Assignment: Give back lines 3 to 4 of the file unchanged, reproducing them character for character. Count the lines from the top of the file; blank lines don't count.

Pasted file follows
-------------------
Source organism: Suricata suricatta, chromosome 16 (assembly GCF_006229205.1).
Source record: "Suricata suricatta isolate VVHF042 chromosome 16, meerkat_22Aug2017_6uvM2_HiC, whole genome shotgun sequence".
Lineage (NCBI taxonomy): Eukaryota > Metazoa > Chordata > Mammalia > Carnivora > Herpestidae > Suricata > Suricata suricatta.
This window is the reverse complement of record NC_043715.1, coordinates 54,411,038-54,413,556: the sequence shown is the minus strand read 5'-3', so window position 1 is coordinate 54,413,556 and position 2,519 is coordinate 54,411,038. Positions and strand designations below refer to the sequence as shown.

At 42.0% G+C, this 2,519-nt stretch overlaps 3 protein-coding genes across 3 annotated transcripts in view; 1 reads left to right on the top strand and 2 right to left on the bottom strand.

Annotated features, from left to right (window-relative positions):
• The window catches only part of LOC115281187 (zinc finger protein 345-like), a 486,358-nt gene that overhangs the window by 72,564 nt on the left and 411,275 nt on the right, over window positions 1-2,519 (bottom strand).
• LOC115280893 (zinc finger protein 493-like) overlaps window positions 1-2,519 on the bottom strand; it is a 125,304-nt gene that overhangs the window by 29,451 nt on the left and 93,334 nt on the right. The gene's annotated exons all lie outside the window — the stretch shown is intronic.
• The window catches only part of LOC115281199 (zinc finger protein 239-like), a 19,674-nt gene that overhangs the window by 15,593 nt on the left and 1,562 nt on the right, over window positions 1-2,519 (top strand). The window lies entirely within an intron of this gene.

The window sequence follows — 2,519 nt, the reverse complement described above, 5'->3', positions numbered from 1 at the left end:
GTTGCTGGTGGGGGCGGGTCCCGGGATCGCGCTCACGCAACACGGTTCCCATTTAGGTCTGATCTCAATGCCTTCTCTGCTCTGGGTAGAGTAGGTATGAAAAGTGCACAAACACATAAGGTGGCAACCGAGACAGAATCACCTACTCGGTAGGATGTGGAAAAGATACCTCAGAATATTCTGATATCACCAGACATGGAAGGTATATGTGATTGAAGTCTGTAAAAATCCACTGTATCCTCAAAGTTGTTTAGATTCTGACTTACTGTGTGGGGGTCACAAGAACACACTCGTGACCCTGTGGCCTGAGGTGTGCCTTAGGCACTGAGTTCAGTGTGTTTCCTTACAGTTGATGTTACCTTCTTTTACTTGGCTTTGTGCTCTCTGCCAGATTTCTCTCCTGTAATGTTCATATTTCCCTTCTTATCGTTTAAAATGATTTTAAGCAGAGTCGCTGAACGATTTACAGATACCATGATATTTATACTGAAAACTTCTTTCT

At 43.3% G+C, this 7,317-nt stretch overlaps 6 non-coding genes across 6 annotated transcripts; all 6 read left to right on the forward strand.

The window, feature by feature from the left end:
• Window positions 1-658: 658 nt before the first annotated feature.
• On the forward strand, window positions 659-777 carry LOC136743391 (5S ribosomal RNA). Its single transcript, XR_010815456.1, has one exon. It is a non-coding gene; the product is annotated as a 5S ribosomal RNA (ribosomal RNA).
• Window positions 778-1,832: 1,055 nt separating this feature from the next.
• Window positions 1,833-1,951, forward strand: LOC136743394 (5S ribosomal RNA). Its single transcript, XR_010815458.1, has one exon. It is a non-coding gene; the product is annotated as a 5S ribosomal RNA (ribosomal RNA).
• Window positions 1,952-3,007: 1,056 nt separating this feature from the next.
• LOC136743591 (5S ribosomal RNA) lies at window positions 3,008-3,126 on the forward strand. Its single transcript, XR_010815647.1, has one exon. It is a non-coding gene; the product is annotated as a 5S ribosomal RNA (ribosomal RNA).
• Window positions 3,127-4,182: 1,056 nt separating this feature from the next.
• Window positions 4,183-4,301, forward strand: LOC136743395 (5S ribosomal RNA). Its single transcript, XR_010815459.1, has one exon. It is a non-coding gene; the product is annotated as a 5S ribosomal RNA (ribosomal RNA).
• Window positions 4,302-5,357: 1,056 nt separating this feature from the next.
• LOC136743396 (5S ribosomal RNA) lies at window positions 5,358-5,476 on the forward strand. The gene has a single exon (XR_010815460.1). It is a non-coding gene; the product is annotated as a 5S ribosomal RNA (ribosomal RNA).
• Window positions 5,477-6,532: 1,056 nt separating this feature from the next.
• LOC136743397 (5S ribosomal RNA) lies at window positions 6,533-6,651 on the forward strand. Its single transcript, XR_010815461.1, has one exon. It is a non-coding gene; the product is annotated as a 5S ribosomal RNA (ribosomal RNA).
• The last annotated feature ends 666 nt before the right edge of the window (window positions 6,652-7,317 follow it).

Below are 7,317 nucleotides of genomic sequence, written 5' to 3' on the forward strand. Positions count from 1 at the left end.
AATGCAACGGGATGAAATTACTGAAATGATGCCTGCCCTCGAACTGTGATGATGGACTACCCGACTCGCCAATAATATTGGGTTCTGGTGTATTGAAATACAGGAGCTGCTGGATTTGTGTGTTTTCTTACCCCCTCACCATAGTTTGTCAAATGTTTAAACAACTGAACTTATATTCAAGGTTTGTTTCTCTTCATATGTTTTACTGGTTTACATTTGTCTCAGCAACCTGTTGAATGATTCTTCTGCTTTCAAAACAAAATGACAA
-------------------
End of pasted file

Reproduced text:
Lineage (NCBI taxonomy): Eukaryota > Metazoa > Chordata > Mammalia > Carnivora > Herpestidae > Suricata > Suricata suricatta.
This window is the reverse complement of record NC_043715.1, coordinates 54,411,038-54,413,556: the sequence shown is the minus strand read 5'-3', so window position 1 is coordinate 54,413,556 and position 2,519 is coordinate 54,411,038. Positions and strand designations below refer to the sequence as shown.